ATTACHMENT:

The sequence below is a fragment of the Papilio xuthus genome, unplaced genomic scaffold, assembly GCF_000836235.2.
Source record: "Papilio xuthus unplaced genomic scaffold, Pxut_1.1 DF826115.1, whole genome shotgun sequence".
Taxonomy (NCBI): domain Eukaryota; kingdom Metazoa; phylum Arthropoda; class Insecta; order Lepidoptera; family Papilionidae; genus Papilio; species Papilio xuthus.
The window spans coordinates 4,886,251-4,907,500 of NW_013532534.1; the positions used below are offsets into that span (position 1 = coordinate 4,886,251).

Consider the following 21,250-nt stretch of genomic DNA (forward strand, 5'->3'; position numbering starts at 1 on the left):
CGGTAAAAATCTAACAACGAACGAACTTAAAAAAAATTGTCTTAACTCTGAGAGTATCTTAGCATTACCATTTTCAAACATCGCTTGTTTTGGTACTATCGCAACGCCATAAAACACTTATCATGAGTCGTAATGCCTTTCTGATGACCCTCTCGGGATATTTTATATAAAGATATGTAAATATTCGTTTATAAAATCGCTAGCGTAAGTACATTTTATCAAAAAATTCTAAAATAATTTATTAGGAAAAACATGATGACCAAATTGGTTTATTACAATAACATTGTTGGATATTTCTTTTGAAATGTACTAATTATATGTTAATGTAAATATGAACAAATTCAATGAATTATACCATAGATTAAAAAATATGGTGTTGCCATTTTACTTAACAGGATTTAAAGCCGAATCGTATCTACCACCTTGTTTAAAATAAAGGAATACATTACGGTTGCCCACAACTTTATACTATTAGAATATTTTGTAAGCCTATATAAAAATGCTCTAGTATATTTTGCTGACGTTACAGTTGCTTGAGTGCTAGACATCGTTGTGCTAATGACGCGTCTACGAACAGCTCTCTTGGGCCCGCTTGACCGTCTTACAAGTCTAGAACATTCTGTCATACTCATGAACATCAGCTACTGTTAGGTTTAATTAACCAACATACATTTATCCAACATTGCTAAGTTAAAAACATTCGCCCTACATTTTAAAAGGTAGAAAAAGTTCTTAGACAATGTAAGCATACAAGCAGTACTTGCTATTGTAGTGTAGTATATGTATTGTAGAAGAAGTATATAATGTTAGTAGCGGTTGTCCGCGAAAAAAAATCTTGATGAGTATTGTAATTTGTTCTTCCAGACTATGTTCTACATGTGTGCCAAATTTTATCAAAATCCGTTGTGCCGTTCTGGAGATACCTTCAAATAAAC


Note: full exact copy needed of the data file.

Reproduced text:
The sequence below is a fragment of the Papilio xuthus genome, unplaced genomic scaffold, assembly GCF_000836235.2.
Source record: "Papilio xuthus unplaced genomic scaffold, Pxut_1.1 DF826115.1, whole genome shotgun sequence".
Taxonomy (NCBI): domain Eukaryota; kingdom Metazoa; phylum Arthropoda; class Insecta; order Lepidoptera; family Papilionidae; genus Papilio; species Papilio xuthus.
The window spans coordinates 4,886,251-4,907,500 of NW_013532534.1; the positions used below are offsets into that span (position 1 = coordinate 4,886,251).

Consider the following 21,250-nt stretch of genomic DNA (forward strand, 5'->3'; position numbering starts at 1 on the left):
CGGTAAAAATCTAACAACGAACGAACTTAAAAAAAATTGTCTTAACTCTGAGAGTATCTTAGCATTACCATTTTCAAACATCGCTTGTTTTGGTACTATCGCAACGCCATAAAACACTTATCATGAGTCGTAATGCCTTTCTGATGACCCTCTCGGGATATTTTATATAAAGATATGTAAATATTCGTTTATAAAATCGCTAGCGTAAGTACATTTTATCAAAAAATTCTAAAATAATTTATTAGGAAAAACATGATGACCAAATTGGTTTATTACAATAACATTGTTGGATATTTCTTTTGAAATGTACTAATTATATGTTAATGTAAATATGAACAAATTCAATGAATTATACCATAGATTAAAAAATATGGTGTTGCCATTTTACTTAACAGGATTTAAAGCCGAATCGTATCTACCACCTTGTTTAAAATAAAGGAATACATTACGGTTGCCCACAACTTTATACTATTAGAATATTTTGTAAGCCTATATAAAAATGCTCTAGTATATTTTGCTGACGTTACAGTTGCTTGAGTGCTAGACATCGTTGTGCTAATGACGCGTCTACGAACAGCTCTCTTGGGCCCGCTTGACCGTCTTACAAGTCTAGAACATTCTGTCATACTCATGAACATCAGCTACTGTTAGGTTTAATTAACCAACATACATTTATCCAACATTGCTAAGTTAAAAACATTCGCCCTACATTTTAAAAGGTAGAAAAAGTTCTTAGACAATGTAAGCATACAAGCAGTACTTGCTATTGTAGTGTAGTATATGTATTGTAGAAGAAGTATATAATGTTAGTAGCGGTTGTCCGCGAAAAAAAATCTTGATGAGTATTGTAATTTGTTCTTCCAGACTATGTTCTACATGTGTGCCAAATTTTATCAAAATCCGTTGTGCCGTTCTGGAGATACCTTCAAATAAAC